UNITED NATIONS SPACE COMMAND PRIORITY TRANSMISSION 07848K-49 ENCRYPTION CODE: CYAN PUBLIC KEY: FILE/EXCISED ACCESS OMEGA/ FROM: DOCTOR LAURA TRAVELA, PSHYCOLOGICAL ADVISOR TO THE OFFICE OF NAVAL INTELLEGENCE, LUNA MEDICAL FACILITY TO: REAR ADMIRAL ARTHUR WILLIAMS, CHIEF MEDICAL OFFICER, UNSC MEDICAL STATION SERINITY. SUBJECT: PSHYCOLOGICAL EVALUTATION OF SPARTAN-II7 CLASSIFICATION: RESTRICTED (BGX DIRECTIVE)
received the full set of files and your request for my input. I don’t
know why you came to me; you know I’m not going to parrot back to you
what you want to hear. If you’re hoping I’ll confirm your suggestion
that Master Chief Petty Officer John-117 is “broken” or “troubled” I can
tell you right now that I cannot agree with such an assertion. I know
what Doctor Marnon’s report said, but I’ve turned a deaf ear to ONI’s
mouth-piece and you know it. You know me well enough to not bother
clumping in that sort of garbage to try to sway my opinion. But you
asked me for my thoughts, so I shall give them.
Petty Officer John-117 has, without a doubt, an impressive military
career. But I believe the analyses of my colleagues have been missing
one major factor: the subject is a Spartan. Every examination
I’ve read so far has compared the Master Chief’s profile with the
profiles of standard UNSC soldiers - but a Spartan simply can’t be
compared to that standard. Instead it must be taken in reference to the
psych profiles of the remaining living Spartan-IIs, which I have taken
the liberty of procuring to insure a thorough analysis. After comparing
the Master Chief’s behavior to that of other individuals in his peer
group, I have come to the conclusion that - for a Spartan - the Master
Chief is healthy. The Spartan-II team consisting of Frederic-104,
Kelly-087, and Linda-058 (designated “Blue Team”) has been consistently
deployed to active combat positions for the past five years, and their
behavior is identical to that of John-117. And as there has been no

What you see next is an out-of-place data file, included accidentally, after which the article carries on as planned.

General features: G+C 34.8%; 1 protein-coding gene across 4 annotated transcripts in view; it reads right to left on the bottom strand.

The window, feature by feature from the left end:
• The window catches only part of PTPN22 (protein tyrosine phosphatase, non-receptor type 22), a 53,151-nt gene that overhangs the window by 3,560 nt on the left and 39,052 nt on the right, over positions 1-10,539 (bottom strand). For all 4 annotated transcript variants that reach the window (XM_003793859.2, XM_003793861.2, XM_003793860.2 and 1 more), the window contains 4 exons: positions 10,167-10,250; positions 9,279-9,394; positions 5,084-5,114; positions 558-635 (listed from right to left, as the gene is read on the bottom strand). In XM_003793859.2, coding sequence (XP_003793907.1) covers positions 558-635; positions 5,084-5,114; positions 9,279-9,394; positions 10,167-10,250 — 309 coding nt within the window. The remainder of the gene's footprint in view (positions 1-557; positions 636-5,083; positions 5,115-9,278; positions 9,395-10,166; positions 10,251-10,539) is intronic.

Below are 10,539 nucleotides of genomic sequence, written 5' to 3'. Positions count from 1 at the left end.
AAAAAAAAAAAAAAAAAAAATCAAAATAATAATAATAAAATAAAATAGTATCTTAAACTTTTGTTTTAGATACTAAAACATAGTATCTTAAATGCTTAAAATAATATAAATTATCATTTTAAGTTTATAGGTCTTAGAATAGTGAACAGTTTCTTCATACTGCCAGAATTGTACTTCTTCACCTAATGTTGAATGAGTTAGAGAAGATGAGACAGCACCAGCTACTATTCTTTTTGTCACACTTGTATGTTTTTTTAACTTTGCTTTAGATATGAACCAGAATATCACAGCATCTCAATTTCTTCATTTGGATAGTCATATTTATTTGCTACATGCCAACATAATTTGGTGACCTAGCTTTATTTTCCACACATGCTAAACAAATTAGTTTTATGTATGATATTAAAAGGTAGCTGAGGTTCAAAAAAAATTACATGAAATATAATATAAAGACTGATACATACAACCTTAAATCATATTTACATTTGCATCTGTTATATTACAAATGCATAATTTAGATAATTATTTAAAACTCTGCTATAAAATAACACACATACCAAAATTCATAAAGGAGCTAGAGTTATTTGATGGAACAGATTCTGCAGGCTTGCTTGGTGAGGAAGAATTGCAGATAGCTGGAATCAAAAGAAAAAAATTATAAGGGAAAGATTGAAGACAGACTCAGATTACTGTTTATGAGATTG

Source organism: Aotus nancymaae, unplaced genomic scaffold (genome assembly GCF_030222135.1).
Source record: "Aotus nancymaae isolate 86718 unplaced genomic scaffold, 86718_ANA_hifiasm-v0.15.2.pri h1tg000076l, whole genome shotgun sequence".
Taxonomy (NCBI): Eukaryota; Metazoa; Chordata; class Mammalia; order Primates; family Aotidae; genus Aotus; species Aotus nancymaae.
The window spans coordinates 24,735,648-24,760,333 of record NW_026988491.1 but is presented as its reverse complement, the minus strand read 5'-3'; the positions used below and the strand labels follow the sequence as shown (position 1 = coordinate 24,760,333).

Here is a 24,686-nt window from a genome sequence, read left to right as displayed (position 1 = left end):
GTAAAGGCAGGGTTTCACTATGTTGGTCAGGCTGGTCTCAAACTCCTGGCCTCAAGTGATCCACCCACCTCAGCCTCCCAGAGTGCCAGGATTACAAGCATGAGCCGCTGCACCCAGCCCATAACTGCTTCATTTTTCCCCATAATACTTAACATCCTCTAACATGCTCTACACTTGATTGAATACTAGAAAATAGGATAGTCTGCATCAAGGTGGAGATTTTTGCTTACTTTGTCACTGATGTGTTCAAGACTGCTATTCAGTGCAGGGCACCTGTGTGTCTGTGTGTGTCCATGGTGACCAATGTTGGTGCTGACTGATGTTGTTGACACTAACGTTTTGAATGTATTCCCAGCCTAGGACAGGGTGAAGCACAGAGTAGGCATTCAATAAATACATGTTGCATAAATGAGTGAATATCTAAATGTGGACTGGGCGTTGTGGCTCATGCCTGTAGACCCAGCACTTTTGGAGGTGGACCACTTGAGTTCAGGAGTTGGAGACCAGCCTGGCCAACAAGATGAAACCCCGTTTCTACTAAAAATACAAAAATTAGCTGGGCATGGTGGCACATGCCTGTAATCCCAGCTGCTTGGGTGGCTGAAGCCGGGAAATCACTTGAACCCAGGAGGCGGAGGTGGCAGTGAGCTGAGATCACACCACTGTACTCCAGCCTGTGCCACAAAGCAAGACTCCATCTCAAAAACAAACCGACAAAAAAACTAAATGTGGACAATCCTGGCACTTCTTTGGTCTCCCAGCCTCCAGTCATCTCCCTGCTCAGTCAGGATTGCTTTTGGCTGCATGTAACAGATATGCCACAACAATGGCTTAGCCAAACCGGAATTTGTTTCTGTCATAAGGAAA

question of the stability of mental states of the other Spartan-IIs, I
can see no reason to assume differently in regards to Master Chief Petty
Though I suppose I must address the incident that took place on the bridge of Infinity - the one most extensively outlined in the files you sent me.
There are two possibilities here as to what was going on under the
surface, but from what I can gather from your message it seems that
you’re unlikely to believe in the same one as me. As a colleague and
friend, I advise you to not put so much stock into one idea before
examining all the facts. For starters it should be acknowledged that the
Master Chief went above and beyond the call of duty towards the end of
the war and afterwards, and that the events he experienced would be
considered highly stressful even when accounting for level of training
afforded a Spartan-class soldier. It is also noticeable that there were
no other reported incidents of insubordination in the file that you gave
me. So I feel I must point out that one event does not equal a pattern.
first of the possible reason for such an action can be the attributed
to the direct losses suffered by John-117 during the last several weeks
of his tour during the Human-Covenant War. This idea boils down to one
point: that even a Spartan can only take so much defeat. According to
some records I’ve looked into, 95% of the Spartan-II personnel that
remained in 2552 went KIA or MIA just prior to the Battle of Earth. This
left the Master Chief without a reliable team to lead into combat -
which, judging from his service history, would be an experience somewhat
outside his comfort zone. And after experiencing the deaths of his
known associates Commander Keyes and Sergeant Johnson on the Forerunner
Installation known as “the Ark”, in addition to working under the
reasonable assumption that all of the other Spartans were possibly KIA
in 2557, lead to a situation where when faced with giving up the AI CTN